A castle has stood on the site of current Delgatie Castle since the year 1030 AD, although the earliest parts of the castle standing today were built between 1570 and 1579. Additional wings and a chapel were added in 1743.
The castle was stripped from the disgraced Henry de Beaumont, Earl of Buchan after the Battle of Bannockburn in 1314 and given to Clan Hay (later to become the Earls of Erroll). Mary, Queen of Scots, was a guest at the castle in 1562 after the Battle of Corrichie.
Like many castles, Delgatie is rumoured to be haunted. A number of reports of a ghostly red-haired figure, supposedly one Alexander Hay, were made by soldiers posted there during the Second World War. The castle's information boards, mostly written by Captain Hay who restored the house in the 1950s, recount that the ghost was first seen when a body was found bricked up in a priest hole.
Architecturally, the castle consists of a keep, adjoining house and two later wings. Notable features include a very wide turnpike stair and painted ceilings dating from the 16th century in some rooms. In many places may be seen the Hay family arms including the three cattle yokes which recall a farmer and his two sons who were instrumental in the defeat of a Danish raiding party at Cruden Bay.
Today, the castle and its gardens are owned by the Delgatie Castle Trust. The castle, grounds, and café are open to the public throughout the summer months and suites within the castle itself and a number of cottages the estate are available to rent. There is also a popular fishing site on the river passing through.References:
Monte d"Accoddi is a Neolithic archaeological site in northern Sardinia, located in the territory of Sassari. The site consists of a massive raised stone platform thought to have been an altar. It was constructed by the Ozieri culture or earlier, with the oldest parts dated to around 4,000–3,650 BC.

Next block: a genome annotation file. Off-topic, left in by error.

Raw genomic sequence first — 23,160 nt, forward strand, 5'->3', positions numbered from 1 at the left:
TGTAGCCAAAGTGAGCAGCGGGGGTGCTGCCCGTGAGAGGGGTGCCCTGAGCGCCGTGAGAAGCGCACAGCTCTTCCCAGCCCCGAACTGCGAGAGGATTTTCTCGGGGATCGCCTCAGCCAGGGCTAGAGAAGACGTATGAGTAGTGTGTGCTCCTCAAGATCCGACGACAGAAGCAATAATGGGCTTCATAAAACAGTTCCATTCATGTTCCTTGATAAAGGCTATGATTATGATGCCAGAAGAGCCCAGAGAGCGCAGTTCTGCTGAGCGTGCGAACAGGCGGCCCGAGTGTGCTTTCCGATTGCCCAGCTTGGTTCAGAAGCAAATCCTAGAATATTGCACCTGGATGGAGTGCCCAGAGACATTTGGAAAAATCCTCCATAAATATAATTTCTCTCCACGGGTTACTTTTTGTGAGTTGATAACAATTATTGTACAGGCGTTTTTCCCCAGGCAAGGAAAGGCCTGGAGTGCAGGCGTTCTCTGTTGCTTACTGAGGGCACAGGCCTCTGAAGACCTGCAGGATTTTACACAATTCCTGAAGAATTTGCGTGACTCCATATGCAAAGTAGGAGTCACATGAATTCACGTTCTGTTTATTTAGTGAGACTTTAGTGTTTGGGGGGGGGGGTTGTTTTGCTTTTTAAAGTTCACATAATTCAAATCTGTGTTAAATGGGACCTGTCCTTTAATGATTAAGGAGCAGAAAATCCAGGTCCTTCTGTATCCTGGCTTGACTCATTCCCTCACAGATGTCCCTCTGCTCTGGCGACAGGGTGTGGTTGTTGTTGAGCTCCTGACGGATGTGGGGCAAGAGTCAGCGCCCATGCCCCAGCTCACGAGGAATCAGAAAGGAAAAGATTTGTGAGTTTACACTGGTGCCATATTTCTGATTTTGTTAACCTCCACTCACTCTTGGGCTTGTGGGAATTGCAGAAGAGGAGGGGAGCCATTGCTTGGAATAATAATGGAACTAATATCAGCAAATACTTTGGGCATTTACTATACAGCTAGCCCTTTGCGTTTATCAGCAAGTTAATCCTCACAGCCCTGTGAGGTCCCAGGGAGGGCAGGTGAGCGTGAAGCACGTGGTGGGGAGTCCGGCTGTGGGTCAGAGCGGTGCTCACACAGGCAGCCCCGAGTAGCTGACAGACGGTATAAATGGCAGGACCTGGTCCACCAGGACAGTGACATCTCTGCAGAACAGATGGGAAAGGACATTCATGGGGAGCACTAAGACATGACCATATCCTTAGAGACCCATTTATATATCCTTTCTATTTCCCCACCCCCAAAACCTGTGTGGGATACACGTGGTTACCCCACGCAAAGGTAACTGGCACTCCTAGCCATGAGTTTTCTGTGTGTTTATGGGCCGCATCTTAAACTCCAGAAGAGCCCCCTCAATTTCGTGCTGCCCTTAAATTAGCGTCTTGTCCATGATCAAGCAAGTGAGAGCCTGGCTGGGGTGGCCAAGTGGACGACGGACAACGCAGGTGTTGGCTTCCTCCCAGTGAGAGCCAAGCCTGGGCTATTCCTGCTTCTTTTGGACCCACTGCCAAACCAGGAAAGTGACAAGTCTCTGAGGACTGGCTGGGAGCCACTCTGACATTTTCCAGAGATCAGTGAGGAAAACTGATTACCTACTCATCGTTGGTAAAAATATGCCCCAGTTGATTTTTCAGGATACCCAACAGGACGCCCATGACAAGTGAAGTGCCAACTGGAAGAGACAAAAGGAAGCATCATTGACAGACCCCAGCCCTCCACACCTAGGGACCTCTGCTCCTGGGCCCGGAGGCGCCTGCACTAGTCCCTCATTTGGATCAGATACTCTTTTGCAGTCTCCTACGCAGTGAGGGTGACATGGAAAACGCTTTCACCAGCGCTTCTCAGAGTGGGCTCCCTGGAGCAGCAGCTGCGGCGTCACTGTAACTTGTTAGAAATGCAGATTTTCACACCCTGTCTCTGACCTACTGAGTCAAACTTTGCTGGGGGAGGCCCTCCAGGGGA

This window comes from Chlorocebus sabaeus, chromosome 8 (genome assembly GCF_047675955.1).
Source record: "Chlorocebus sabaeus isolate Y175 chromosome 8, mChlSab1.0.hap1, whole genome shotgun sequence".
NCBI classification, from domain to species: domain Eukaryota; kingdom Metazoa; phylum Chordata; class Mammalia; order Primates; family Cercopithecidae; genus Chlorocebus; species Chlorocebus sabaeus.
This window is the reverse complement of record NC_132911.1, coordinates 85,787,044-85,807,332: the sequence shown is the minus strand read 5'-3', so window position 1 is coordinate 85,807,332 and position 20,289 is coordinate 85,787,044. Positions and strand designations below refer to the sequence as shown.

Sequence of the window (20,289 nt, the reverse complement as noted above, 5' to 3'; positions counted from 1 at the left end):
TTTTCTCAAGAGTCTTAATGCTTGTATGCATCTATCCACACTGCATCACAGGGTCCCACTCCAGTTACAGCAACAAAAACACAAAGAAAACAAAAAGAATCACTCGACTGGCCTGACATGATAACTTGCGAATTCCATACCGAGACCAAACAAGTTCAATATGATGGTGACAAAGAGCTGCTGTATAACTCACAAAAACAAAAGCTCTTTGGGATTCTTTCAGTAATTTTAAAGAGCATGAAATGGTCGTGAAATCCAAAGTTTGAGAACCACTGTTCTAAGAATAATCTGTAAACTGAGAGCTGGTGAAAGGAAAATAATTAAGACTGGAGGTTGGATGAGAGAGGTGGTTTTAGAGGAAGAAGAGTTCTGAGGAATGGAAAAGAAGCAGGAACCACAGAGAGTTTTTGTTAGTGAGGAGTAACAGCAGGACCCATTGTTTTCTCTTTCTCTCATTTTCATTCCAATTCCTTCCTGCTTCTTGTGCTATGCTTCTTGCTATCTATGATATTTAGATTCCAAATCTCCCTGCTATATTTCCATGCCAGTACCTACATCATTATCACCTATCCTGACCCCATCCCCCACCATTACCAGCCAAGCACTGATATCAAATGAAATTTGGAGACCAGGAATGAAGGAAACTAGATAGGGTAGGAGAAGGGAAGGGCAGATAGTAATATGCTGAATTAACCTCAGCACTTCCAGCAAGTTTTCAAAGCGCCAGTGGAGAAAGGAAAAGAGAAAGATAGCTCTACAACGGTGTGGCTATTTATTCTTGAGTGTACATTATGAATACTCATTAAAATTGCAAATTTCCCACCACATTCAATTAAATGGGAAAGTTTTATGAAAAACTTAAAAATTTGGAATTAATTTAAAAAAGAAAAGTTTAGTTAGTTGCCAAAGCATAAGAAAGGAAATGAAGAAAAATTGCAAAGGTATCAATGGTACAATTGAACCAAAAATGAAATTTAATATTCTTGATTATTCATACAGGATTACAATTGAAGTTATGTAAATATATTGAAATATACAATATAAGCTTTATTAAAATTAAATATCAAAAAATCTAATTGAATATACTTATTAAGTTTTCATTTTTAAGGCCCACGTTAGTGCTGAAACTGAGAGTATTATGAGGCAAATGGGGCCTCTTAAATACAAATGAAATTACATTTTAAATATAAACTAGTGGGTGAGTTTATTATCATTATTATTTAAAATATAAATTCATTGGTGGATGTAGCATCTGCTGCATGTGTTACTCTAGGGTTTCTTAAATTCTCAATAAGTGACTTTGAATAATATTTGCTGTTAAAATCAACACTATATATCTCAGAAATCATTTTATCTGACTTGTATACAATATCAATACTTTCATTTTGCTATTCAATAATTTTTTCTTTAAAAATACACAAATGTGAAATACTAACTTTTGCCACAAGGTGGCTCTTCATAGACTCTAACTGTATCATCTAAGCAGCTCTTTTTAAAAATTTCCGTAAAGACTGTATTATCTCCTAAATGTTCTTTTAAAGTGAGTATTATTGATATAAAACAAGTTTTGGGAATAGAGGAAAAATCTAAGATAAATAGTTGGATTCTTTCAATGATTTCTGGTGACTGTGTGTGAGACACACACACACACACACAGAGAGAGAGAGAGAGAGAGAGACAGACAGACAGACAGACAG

The site was discovered in 1954 in a field owned by the Segni family. No chambers or entrances to the mound have been found, leading to the presumption it was an altar, a temple or a step pyramid. It may have also served an observational function, as its square plan is coordinated with the cardinal points of the compass.
The initial Ozieri structure was abandoned or destroyed around 3000 BC, with traces of fire found in the archeological evidence. Around 2800 BC the remains of the original structure were completely covered with a layered mixture of earth and stone, and large blocks of limestone were then applied to establish a second platform, truncated by a step pyramid (36 m × 29 m, about 10 m in height), accessible by means of a second ramp, 42 m long, built over the older one. This second temple resembles contemporary Mesopotamian ziggurats, and is attributed to the Abealzu-Filigosa culture.
Archeological excavations from the chalcolithic Abealzu-Filigosa layers indicate the Monte d"Accoddi was used for animal sacrifice, with the remains of sheep, cattle, and swine recovered in near equal proportions. It is among the earliest known sacrificial sites in Western Europe.
The site appears to have been abandoned again around 1800 BC, at the onset of the Nuragic age.
The monument was partially reconstructed during the 1980s. It is open to the public and accessible by the old route of SS131 highway, near the hamlet of Ottava. It is 14,9 km from Sassari and 45 km from Alghero. There is no public transportation to the site. The opening times vary throughout the year.